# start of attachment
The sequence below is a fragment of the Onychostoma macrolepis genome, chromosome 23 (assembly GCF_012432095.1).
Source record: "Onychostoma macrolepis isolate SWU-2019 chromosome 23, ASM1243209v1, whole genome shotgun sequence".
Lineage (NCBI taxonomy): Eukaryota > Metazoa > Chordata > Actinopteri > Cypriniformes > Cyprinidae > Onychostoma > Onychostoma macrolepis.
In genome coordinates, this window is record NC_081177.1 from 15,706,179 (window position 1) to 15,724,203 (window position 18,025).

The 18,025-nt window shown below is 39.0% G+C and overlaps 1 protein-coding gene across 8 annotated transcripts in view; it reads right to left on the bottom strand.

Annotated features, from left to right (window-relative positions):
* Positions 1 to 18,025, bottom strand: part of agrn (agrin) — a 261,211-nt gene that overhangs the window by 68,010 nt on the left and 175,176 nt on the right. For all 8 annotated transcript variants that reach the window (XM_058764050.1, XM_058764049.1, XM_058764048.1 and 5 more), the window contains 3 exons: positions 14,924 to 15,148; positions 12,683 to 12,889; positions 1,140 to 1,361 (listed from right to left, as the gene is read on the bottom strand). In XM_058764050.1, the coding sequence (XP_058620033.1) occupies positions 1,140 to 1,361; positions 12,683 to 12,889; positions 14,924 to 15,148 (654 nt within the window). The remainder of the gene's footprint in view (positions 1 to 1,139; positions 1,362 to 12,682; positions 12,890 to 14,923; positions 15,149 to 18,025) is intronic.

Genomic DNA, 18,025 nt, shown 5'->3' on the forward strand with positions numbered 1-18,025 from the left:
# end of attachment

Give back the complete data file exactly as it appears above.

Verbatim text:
The sequence below is a fragment of the Onychostoma macrolepis genome, chromosome 23 (assembly GCF_012432095.1).
Source record: "Onychostoma macrolepis isolate SWU-2019 chromosome 23, ASM1243209v1, whole genome shotgun sequence".
Lineage (NCBI taxonomy): Eukaryota > Metazoa > Chordata > Actinopteri > Cypriniformes > Cyprinidae > Onychostoma > Onychostoma macrolepis.
In genome coordinates, this window is record NC_081177.1 from 15,706,179 (window position 1) to 15,724,203 (window position 18,025).

The 18,025-nt window shown below is 39.0% G+C and overlaps 1 protein-coding gene across 8 annotated transcripts in view; it reads right to left on the bottom strand.

Annotated features, from left to right (window-relative positions):
* Positions 1 to 18,025, bottom strand: part of agrn (agrin) — a 261,211-nt gene that overhangs the window by 68,010 nt on the left and 175,176 nt on the right. For all 8 annotated transcript variants that reach the window (XM_058764050.1, XM_058764049.1, XM_058764048.1 and 5 more), the window contains 3 exons: positions 14,924 to 15,148; positions 12,683 to 12,889; positions 1,140 to 1,361 (listed from right to left, as the gene is read on the bottom strand). In XM_058764050.1, the coding sequence (XP_058620033.1) occupies positions 1,140 to 1,361; positions 12,683 to 12,889; positions 14,924 to 15,148 (654 nt within the window). The remainder of the gene's footprint in view (positions 1 to 1,139; positions 1,362 to 12,682; positions 12,890 to 14,923; positions 15,149 to 18,025) is intronic.

Genomic DNA, 18,025 nt, shown 5'->3' on the forward strand with positions numbered 1-18,025 from the left: